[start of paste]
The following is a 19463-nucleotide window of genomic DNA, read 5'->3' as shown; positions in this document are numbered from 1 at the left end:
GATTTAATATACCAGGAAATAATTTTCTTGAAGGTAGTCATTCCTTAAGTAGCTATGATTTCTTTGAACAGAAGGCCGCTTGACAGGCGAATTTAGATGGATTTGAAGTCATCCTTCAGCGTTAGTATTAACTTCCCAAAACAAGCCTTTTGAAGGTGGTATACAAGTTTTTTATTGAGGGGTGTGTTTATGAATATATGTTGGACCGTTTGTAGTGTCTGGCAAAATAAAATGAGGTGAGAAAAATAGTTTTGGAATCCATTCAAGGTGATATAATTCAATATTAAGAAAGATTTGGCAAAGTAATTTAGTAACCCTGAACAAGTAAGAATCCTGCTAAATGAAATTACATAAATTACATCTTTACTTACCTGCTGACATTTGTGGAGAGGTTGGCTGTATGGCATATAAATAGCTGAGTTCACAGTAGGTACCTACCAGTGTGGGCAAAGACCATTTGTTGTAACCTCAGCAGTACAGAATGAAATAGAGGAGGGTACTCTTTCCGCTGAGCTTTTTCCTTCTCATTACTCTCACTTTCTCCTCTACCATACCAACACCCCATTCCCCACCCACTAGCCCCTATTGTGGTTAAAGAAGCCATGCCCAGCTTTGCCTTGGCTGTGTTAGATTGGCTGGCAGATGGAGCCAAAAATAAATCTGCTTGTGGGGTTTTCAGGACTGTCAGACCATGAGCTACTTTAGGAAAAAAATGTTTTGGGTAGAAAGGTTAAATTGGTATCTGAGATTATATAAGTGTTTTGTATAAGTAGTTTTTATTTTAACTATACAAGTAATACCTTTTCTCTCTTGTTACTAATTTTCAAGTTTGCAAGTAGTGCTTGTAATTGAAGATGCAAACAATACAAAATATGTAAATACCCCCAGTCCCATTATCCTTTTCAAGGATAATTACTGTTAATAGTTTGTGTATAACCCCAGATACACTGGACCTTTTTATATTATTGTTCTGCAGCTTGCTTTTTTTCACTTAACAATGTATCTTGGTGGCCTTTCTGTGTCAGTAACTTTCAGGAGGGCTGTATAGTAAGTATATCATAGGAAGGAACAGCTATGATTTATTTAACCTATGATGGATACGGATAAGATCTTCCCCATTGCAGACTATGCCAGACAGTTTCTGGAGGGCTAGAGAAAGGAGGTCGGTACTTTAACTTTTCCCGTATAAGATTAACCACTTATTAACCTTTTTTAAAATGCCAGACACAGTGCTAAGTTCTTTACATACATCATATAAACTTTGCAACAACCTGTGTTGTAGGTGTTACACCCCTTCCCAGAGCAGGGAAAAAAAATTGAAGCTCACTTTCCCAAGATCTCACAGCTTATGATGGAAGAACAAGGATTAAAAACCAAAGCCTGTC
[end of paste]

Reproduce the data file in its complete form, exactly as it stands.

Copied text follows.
The following is a 19463-nucleotide window of genomic DNA, read 5'->3' as shown; positions in this document are numbered from 1 at the left end:
GATTTAATATACCAGGAAATAATTTTCTTGAAGGTAGTCATTCCTTAAGTAGCTATGATTTCTTTGAACAGAAGGCCGCTTGACAGGCGAATTTAGATGGATTTGAAGTCATCCTTCAGCGTTAGTATTAACTTCCCAAAACAAGCCTTTTGAAGGTGGTATACAAGTTTTTTATTGAGGGGTGTGTTTATGAATATATGTTGGACCGTTTGTAGTGTCTGGCAAAATAAAATGAGGTGAGAAAAATAGTTTTGGAATCCATTCAAGGTGATATAATTCAATATTAAGAAAGATTTGGCAAAGTAATTTAGTAACCCTGAACAAGTAAGAATCCTGCTAAATGAAATTACATAAATTACATCTTTACTTACCTGCTGACATTTGTGGAGAGGTTGGCTGTATGGCATATAAATAGCTGAGTTCACAGTAGGTACCTACCAGTGTGGGCAAAGACCATTTGTTGTAACCTCAGCAGTACAGAATGAAATAGAGGAGGGTACTCTTTCCGCTGAGCTTTTTCCTTCTCATTACTCTCACTTTCTCCTCTACCATACCAACACCCCATTCCCCACCCACTAGCCCCTATTGTGGTTAAAGAAGCCATGCCCAGCTTTGCCTTGGCTGTGTTAGATTGGCTGGCAGATGGAGCCAAAAATAAATCTGCTTGTGGGGTTTTCAGGACTGTCAGACCATGAGCTACTTTAGGAAAAAAATGTTTTGGGTAGAAAGGTTAAATTGGTATCTGAGATTATATAAGTGTTTTGTATAAGTAGTTTTTATTTTAACTATACAAGTAATACCTTTTCTCTCTTGTTACTAATTTTCAAGTTTGCAAGTAGTGCTTGTAATTGAAGATGCAAACAATACAAAATATGTAAATACCCCCAGTCCCATTATCCTTTTCAAGGATAATTACTGTTAATAGTTTGTGTATAACCCCAGATACACTGGACCTTTTTATATTATTGTTCTGCAGCTTGCTTTTTTTCACTTAACAATGTATCTTGGTGGCCTTTCTGTGTCAGTAACTTTCAGGAGGGCTGTATAGTAAGTATATCATAGGAAGGAACAGCTATGATTTATTTAACCTATGATGGATACGGATAAGATCTTCCCCATTGCAGACTATGCCAGACAGTTTCTGGAGGGCTAGAGAAAGGAGGTCGGTACTTTAACTTTTCCCGTATAAGATTAACCACTTATTAACCTTTTTTAAAATGCCAGACACAGTGCTAAGTTCTTTACATACATCATATAAACTTTGCAACAACCTGTGTTGTAGGTGTTACACCCCTTCCCAGAGCAGGGAAAAAAAATTGAAGCTCACTTTCCCAAGATCTCACAGCTTATGATGGAAGAACAAGGATTAAAAACCAAAGCCTGTC